I can’t help but wonder if we’re going to find out this latest exploding phone is another hoax.
In December, one Texan made newscasts when his Droid 2 phone “exploded” against his ear – only for a Motorola representative to point out that the phone’s screen was cracked by “rocks or gravel” from the outside and that the only things in the phone that are capable of exploding would have caused the phone to stop working. The last we’ve heard, the whole ordeal was an attempted fraud.
Now, Omar Huartas is claiming his iPhone 4’s battery exploded, burning his hand and table after blowing the back panel off of the device. He says the fire expelled enough smoke to set off the fire alarm, leading him to tweet to a fake Steve Jobs twitter account: “my name omar huertas your iphone 4 blew up in my wife hand battery i spoke with apple i need something done loss data kids pic.”
While this month’s exploding phone photos look a little more convincing, how often do batteries really explode? Even with recalled batteries, the odds are one in 210,000 with only 43 battery-related laptop fires ever reported in the U.S. as of August, 2006. Not to mention the fact that every Li-ion battery is equipped with mandatory safety features to stop exactly this scenario from ever playing out:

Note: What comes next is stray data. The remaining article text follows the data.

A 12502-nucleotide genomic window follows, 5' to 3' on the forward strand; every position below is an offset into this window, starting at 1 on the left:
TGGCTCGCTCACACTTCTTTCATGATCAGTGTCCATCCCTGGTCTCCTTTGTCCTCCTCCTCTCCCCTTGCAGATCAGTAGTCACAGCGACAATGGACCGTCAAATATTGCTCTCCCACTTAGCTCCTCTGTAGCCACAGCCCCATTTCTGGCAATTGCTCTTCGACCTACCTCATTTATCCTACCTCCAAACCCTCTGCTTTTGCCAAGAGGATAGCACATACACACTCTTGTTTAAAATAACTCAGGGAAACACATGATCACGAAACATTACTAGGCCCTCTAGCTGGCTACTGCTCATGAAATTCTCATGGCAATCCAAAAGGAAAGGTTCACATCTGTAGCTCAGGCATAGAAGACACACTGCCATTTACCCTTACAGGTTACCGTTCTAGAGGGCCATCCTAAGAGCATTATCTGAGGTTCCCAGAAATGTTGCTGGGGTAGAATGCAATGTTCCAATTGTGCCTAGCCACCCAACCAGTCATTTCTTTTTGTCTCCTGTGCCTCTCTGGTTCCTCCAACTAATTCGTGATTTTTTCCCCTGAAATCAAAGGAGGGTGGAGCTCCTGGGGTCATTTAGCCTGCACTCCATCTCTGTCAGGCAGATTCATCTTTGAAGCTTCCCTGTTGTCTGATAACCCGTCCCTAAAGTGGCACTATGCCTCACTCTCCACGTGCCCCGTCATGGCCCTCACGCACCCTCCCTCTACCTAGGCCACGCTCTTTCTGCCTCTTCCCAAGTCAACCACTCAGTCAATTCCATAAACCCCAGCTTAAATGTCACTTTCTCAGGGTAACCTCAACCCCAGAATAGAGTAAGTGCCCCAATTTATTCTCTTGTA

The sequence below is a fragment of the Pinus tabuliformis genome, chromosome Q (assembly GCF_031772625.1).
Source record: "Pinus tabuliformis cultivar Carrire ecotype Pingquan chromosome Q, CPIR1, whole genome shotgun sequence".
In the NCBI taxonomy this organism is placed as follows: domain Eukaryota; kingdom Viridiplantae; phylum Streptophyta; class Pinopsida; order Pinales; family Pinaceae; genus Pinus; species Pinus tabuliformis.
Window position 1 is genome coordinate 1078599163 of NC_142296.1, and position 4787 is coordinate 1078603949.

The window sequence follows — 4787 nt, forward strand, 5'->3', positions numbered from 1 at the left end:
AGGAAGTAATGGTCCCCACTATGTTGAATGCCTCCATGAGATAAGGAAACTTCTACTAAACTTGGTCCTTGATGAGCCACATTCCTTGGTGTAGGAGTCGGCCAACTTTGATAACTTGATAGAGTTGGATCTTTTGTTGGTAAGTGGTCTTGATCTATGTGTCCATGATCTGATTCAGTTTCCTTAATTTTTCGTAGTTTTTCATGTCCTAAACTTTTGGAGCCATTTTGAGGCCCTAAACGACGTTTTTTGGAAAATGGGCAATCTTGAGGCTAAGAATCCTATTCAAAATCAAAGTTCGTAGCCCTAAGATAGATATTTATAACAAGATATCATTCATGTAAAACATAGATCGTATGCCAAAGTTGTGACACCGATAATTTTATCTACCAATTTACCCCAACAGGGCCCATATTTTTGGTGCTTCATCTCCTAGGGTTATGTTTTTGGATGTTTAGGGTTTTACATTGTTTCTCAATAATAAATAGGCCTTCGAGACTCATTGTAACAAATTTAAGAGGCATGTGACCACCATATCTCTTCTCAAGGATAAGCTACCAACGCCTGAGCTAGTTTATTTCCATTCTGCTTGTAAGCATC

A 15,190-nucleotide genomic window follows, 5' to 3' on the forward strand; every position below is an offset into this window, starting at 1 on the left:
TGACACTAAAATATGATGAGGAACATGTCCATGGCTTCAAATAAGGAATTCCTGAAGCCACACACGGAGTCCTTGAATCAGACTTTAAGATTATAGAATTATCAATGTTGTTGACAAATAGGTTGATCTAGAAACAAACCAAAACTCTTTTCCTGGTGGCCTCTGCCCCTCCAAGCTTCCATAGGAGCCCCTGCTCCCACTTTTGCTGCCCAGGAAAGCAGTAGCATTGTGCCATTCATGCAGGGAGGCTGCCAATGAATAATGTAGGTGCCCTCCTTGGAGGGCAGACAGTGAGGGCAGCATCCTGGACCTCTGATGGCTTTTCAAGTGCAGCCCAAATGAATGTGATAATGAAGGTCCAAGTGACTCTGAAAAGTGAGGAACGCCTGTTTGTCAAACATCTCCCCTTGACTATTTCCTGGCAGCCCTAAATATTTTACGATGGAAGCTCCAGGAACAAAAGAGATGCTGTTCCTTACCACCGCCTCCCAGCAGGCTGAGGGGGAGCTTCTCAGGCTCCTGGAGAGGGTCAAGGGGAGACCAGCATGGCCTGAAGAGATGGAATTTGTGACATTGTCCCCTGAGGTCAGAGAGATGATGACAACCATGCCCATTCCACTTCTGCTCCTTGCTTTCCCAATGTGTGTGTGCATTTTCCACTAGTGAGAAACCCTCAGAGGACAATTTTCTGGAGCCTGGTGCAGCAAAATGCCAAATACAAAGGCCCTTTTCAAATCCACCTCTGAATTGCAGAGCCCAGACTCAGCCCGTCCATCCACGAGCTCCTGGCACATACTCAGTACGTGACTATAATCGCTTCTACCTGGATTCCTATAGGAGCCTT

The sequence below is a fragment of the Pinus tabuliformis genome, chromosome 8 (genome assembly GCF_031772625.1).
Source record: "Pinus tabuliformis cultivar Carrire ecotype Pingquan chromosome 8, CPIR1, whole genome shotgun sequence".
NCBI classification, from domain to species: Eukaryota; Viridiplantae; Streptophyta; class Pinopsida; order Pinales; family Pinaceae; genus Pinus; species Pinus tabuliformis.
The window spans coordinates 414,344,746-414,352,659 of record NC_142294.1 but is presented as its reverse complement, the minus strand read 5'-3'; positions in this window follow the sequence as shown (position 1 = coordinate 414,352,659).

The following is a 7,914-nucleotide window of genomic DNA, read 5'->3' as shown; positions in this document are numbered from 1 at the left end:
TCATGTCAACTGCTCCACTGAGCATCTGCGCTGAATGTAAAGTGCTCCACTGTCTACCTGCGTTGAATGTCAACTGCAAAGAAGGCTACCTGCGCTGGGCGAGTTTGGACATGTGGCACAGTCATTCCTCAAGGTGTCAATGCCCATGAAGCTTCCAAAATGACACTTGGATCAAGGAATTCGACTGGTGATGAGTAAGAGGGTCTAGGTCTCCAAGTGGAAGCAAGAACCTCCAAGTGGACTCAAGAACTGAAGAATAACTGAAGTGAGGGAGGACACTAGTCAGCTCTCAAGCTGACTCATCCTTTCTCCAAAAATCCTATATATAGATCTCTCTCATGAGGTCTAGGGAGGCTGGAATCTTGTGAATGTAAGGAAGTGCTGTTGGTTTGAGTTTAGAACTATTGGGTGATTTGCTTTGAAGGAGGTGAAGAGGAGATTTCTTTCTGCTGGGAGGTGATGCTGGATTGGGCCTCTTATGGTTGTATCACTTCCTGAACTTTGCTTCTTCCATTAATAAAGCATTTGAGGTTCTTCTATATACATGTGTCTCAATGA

- shut-down separator (for overtemperature)
- tear-away tab (for internal pressure)
- vent (pressure relief)
- thermal interrupt (overcurrent/overcharging)
The odds of any battery causing a fire is roughly the same as that of a nightlight; that said, Apple, Dell, HP and Sony have all recalled Lithium-based batteries in the past due to the same problem, albeit almost half a decade ago.
Mr. Huertas could just be the unlucky one in a million at the brunt of the statistics.
So far, we’ve heard no word on Apple’s reaction.